Denise Morrison

That organization shift had been planned for quite some time, Andrew. And what we're doing is we are setting up the North America Soup, Sauce and Beverage unit to create better focus and to jump-start innovation, and I'll talk more about this at CAGNY. But those leadership changes and the structures were designed on purpose to do that.

Douglas Conant

And just to build on it, as part of the what we call our ORP process, we've been developing those two leaders for roles like these for the better part of six or seven years. So this is a natural evolution of the thinking but tailored to address the issues of the day, and issues that Denise has highlighted as being most critical to moving forward.

Andrew Lazar - Barclays Capital

I mean I know that they come highly regarded, both internally and externally, and I guess from Pepperidge. So I was trying to get a sense of just what is that -- I'm trying obviously to get a little bit more insight into where you're headed going forward obviously and how those folks add to that but we'll get more into that at CAGNY as well.

Denise Morrison

The good part about Campbell, Andrew, is that we do have some great bench strengths, and these are great leaders that are coming into these positions.

Operator

[Operator Instructions] Our next question comes from Ed Aaron from RBC Capital Markets.

Edward Aaron - RBC Capital Markets, LLC

I wanted to talk just a little bit more about your expectations for managing pricing back up in Soup. It's just, I guess, a little bit hard to have full confidence given some of the recent trends there. And I was wondering if you have similar plans and equal conviction in your ability to -- equal confidence in your ability to manage Condensed and Ready to Serve, or do you view those categories or those segments as somewhat different from each other as you think about the next few quarters?

Denise Morrison

I think there is an interaction with Condensed "eating" and some of the RTS brands. And particularly with the price discounting that we had in the marketplace, the value proposition of Condensed became less apparent to the consumer. Going forward, as we realize our pricing, I believe that, that will be restored and Condensed will have a much better second half.

Operator

Our next question comes from David Palmer from UBS.

David Palmer - UBS Investment Bank

Doug and Denise, I think someone mentioned the positive response for the new ad campaign in the Q&A. Is there any details you could share about from a normal to consumer-level research perspective, how are perceptions and/or behavior perhaps changing this year with regard to Soup? Are there certain demographic groups that are cutting back or coming back to Soup versus other categories? Any insights would be helpful.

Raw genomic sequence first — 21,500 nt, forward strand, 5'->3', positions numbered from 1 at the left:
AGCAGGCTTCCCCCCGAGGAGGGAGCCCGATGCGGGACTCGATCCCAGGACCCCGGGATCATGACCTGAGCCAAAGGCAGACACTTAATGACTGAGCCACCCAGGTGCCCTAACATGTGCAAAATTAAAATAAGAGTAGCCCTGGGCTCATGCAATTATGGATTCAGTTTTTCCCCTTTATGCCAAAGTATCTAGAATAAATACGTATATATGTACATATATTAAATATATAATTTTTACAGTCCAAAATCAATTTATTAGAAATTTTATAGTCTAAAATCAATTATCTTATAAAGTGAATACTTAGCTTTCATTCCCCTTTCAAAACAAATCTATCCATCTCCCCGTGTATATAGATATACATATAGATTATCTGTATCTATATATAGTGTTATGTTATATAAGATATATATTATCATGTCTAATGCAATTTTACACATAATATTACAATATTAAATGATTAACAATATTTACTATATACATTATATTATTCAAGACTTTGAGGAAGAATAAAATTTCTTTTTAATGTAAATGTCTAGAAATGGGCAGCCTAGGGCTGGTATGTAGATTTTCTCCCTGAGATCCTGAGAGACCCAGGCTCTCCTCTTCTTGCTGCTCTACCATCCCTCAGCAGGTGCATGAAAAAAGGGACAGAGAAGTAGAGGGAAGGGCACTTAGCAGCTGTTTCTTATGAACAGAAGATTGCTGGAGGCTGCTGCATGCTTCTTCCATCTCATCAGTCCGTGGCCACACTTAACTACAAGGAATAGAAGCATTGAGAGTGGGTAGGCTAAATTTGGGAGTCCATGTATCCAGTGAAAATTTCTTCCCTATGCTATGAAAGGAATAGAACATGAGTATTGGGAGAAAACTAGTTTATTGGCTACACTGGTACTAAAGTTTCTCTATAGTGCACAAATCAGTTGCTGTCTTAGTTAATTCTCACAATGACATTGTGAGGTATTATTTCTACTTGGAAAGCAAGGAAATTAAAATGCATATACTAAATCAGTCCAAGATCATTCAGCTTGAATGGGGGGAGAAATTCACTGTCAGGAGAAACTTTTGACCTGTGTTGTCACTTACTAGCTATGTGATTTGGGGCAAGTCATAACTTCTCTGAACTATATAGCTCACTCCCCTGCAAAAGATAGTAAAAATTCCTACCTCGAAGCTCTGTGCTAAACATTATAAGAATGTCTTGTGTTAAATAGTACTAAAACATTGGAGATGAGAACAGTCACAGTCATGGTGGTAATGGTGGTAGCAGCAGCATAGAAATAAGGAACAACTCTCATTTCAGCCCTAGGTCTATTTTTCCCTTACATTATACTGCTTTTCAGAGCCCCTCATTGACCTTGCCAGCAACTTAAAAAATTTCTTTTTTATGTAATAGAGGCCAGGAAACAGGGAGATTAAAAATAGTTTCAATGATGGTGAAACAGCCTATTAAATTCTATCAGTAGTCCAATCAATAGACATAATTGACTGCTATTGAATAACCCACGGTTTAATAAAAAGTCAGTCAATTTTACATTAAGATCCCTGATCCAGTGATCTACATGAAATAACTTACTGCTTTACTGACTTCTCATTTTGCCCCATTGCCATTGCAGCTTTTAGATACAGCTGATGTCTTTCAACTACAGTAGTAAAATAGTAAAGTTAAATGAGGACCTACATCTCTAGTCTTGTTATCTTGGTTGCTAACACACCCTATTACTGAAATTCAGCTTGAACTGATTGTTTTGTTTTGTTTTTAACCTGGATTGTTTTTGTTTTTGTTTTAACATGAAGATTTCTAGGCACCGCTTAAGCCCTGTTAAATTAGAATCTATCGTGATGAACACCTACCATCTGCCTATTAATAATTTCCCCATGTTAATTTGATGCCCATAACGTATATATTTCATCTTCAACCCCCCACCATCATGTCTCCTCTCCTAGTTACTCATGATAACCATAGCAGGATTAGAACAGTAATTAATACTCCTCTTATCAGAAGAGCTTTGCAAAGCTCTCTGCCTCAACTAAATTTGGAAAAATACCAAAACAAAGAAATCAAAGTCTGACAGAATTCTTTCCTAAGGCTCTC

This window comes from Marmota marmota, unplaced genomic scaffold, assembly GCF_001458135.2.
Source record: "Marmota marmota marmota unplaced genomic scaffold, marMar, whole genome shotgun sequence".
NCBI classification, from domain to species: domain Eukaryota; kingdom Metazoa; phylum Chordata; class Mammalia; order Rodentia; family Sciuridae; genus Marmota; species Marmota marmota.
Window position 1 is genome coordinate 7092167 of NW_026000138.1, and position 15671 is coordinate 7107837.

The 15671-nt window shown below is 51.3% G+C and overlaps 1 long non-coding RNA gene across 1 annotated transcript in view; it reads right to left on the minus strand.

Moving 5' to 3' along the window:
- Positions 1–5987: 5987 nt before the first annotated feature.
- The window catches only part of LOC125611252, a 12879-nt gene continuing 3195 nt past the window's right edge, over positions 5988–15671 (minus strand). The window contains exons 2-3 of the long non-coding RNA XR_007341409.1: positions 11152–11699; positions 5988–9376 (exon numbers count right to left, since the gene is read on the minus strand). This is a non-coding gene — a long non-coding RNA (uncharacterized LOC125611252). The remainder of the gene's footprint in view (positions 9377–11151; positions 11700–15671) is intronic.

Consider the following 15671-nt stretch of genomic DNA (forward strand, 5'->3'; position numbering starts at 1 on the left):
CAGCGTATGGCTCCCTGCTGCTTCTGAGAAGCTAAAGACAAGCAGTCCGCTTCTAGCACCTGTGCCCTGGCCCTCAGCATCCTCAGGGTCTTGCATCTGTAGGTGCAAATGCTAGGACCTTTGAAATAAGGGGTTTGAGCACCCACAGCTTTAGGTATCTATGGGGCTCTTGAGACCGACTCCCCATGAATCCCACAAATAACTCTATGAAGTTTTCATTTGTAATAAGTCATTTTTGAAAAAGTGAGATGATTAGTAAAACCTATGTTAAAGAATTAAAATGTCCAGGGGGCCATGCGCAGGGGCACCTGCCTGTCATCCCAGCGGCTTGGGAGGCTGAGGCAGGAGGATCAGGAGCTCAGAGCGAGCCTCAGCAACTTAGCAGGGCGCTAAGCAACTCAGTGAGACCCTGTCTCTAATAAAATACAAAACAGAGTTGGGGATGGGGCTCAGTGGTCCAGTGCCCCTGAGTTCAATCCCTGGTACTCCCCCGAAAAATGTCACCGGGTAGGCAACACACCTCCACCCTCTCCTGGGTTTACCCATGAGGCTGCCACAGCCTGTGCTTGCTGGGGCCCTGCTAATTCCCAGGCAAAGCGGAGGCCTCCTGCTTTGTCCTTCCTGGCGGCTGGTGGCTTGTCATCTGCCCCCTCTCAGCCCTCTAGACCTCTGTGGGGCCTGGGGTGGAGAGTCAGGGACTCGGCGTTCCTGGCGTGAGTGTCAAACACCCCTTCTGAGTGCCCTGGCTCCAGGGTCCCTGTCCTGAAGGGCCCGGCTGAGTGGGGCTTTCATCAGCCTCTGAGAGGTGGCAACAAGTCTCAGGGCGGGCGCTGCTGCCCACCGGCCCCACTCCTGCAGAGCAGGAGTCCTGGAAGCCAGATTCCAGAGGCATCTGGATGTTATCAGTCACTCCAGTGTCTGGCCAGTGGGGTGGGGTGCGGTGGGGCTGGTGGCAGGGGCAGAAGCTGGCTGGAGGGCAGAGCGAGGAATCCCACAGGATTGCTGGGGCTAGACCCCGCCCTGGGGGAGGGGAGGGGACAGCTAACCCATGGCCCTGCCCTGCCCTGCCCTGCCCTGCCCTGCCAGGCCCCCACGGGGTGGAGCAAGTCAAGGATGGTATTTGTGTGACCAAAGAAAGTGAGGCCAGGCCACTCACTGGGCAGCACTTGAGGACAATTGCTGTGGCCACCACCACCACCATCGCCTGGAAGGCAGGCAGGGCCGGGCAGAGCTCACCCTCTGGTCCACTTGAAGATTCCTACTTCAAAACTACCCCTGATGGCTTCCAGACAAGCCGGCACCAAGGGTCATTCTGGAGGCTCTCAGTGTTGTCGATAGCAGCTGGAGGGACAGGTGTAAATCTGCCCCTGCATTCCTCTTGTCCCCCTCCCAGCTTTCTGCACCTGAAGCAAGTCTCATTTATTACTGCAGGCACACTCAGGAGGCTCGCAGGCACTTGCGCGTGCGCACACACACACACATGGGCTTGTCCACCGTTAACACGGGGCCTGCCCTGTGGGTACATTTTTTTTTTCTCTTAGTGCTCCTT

Denise Morrison

We still consider it early days, but the consumer response to the campaign has been really positive. And we've had certain executions because this is a portfolio campaign and there's sub-branded advertising within it. We've had certain executions that have performed better than others, and we continue to learn and improve it. But this is some of the best advertising we've had on air in our recent past, so we're very, very encouraged by that.

Douglas Conant

It is the first time that we've had an umbrella campaign across the entire line. So we're pioneering new ground here for the company, the first time in almost 20 years that we've done it this way. So we have expected that it would take a little time. The response, in particular to the Anthem spots that Denise mentioned, has been exceptionally good in research and then in qualitative tracking following the launch. We've also had good response to some of our condensed cooking executions and our Chunky execution that we were concerned about because we were migrating from a brand building Chunky NFL perspective into this broader spot. But our Chunky business has held up very well through all of this activity.

Denise Morrison

And our Healthy Request business has also been off the charts.

Douglas Conant

As it relates to the advertising. So we have seen impact. Where we've been pressured has been when we have tremendous price gap pressure that is changing the promotional, the price points to a point where our condensed "eating" soups have been so pressured by Ready to Serve pricing. But on balance, we see it across the portfolio in a very positive way.

Denise Morrison

And we think that we can strengthen the execution on condensed "eating", and we're working on that right now.